The Eagle County Schools' tax increase is the largest in Eagle County history. Voters gave schools permission to borrow $230 million for new buildings and other items, plus $8 million per year, mostly for staff and teacher salaries.
But the thing about property taxes is that someone else tends to pay most of them; 60 percent of residential property taxes are covered by second homeowners, God bless them every one.
Sales taxes are more egalitarian, which might explain why Eagle County's body politic sent a workforce housing sales tax careening into the political abyss.
Vail took housing into its own hands. That town continues to work on a plan for the Chamonix townhomes, a 32-unit, for-sale neighborhood. There's more work to do, but it could break ground in the spring.
Also, Vail adopted a housing plan that called for the town to buy 1,000 deed restrictions throughout the next decade.
We also decided to let our open space tax sunset in a few years, reasoning that 85 percent of Eagle County is already open space.
If your coming property tax bill is something of a shock, remember, those property tax increases are a self-inflicted wound and, like hangovers, there's no whining about self-inflicted wounds.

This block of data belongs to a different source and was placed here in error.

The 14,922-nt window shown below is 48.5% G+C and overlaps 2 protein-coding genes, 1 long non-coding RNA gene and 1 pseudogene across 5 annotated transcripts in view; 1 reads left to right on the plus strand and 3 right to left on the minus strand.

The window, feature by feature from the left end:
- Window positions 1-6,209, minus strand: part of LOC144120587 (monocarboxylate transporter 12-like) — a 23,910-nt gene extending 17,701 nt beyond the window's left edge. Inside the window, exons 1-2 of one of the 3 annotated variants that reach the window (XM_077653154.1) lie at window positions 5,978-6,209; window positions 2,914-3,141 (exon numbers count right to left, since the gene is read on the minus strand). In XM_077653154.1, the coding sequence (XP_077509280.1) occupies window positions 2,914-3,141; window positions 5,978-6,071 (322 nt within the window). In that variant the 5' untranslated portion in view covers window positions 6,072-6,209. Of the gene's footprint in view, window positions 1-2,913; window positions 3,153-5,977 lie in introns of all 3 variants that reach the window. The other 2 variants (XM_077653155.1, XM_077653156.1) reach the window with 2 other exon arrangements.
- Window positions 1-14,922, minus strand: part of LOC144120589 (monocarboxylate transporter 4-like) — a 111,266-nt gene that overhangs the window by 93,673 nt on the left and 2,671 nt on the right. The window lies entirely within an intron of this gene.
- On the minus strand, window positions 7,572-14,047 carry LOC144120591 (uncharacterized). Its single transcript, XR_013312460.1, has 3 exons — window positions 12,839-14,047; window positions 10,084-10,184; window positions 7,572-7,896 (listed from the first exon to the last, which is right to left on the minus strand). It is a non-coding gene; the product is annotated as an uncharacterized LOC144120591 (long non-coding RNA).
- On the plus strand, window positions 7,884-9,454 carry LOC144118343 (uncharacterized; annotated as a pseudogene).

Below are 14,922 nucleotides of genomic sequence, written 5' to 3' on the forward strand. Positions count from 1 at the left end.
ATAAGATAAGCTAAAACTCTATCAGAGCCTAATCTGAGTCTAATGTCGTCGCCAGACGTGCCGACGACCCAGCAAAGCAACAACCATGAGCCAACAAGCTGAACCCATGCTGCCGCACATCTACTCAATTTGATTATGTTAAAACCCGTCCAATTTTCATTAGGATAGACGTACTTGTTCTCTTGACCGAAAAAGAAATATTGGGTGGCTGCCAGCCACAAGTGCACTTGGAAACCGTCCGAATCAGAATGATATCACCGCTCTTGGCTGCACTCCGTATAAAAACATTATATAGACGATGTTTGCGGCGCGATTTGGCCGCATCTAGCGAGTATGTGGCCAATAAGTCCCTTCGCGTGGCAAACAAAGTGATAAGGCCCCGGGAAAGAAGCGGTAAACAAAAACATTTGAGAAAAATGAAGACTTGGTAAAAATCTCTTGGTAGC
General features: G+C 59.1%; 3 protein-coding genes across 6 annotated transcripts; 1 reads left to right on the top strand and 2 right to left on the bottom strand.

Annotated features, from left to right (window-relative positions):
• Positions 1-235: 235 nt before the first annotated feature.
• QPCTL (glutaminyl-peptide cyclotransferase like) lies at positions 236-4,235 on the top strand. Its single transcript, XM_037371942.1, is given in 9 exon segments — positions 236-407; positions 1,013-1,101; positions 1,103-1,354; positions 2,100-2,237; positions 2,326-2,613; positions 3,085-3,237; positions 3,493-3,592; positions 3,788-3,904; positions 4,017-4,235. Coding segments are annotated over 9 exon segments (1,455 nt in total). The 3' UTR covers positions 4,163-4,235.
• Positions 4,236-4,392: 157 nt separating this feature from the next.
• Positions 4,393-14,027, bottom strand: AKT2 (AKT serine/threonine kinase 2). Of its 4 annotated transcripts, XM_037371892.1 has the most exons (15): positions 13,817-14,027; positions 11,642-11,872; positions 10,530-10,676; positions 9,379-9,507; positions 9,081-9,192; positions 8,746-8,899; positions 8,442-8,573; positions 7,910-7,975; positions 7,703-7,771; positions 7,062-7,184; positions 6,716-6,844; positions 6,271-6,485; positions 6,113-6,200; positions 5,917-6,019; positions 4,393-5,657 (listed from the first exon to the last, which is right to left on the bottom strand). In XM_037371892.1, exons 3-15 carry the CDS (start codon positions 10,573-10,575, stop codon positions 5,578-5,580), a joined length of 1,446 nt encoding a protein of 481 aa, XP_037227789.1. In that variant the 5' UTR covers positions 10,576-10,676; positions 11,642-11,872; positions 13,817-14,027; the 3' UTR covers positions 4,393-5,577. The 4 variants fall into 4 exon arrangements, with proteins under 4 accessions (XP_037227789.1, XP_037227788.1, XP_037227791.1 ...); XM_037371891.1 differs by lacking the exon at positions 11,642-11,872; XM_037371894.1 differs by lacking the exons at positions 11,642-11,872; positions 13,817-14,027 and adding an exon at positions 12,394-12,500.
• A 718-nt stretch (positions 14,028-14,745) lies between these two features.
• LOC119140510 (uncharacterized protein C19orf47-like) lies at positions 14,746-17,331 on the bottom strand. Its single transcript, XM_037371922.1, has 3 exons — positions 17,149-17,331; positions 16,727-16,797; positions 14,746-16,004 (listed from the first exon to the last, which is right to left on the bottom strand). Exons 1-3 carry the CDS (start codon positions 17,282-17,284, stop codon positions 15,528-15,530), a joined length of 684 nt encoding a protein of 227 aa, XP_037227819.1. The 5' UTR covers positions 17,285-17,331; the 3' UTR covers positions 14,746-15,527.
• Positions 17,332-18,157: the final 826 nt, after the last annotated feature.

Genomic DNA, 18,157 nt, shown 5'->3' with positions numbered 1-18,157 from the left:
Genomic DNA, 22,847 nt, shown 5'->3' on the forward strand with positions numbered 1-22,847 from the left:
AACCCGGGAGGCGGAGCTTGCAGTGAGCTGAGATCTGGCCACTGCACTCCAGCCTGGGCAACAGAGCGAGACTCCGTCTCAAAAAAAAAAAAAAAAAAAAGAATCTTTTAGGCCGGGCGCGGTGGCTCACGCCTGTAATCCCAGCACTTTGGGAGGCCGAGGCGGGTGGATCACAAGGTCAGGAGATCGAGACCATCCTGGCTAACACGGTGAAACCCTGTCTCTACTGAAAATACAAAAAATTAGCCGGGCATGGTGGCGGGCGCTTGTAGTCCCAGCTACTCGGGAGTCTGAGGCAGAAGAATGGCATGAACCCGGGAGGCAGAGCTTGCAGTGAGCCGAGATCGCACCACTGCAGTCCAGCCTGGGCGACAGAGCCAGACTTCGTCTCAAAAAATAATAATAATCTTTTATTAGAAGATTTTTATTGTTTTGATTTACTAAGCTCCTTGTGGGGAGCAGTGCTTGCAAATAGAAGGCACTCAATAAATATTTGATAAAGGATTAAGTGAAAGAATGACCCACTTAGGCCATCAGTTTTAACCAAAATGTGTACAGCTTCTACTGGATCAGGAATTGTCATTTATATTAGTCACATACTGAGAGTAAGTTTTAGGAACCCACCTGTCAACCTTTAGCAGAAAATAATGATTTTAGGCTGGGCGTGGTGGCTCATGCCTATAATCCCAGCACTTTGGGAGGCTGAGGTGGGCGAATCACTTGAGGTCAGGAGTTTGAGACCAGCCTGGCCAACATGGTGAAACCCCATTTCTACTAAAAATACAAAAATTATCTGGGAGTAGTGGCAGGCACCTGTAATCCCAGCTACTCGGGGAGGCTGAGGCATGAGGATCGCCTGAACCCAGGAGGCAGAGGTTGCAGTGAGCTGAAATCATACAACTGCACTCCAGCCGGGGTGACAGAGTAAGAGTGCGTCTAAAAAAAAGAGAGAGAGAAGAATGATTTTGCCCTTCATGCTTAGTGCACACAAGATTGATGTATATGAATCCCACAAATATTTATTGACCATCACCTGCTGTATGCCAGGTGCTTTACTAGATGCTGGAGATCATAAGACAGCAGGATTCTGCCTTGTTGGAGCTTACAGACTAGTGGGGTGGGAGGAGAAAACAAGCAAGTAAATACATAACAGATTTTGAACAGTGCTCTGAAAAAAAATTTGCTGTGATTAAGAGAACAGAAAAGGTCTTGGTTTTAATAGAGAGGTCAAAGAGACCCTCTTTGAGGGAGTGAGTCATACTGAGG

Speaking of self-inflicted wounds, that leads us to …
The late NBC news deity Tim Russert invented Red State/Blue State labeling on the fly, on national television with a couple of markers and a white board. Tim was explaining presidential politics and the Electoral College, which isn't generally taught in colleges any longer.
Eagle County is so blue that the Eagle River feels like blue Kool-Aid as it cascades through our valley. We elected a whole bunch of Democrats in November.
However, these things are cyclical and Republican red is rolling back around, making us more purple than, say, Aspen.
Our British buddies started all this election-year upheaval with "Brexit," in which United Kingdom voters decided to leave the European Union. That does not mean they cannot fly to the beach in Magaluf, Spain, for the weekend, to get sunburned and dance the night away in the world's sixth-largest dance club, whose bass can be heard all the way to the 13 original American colonies, where that same bass noise was the sound of Donald Trump winning the presidency of the United States.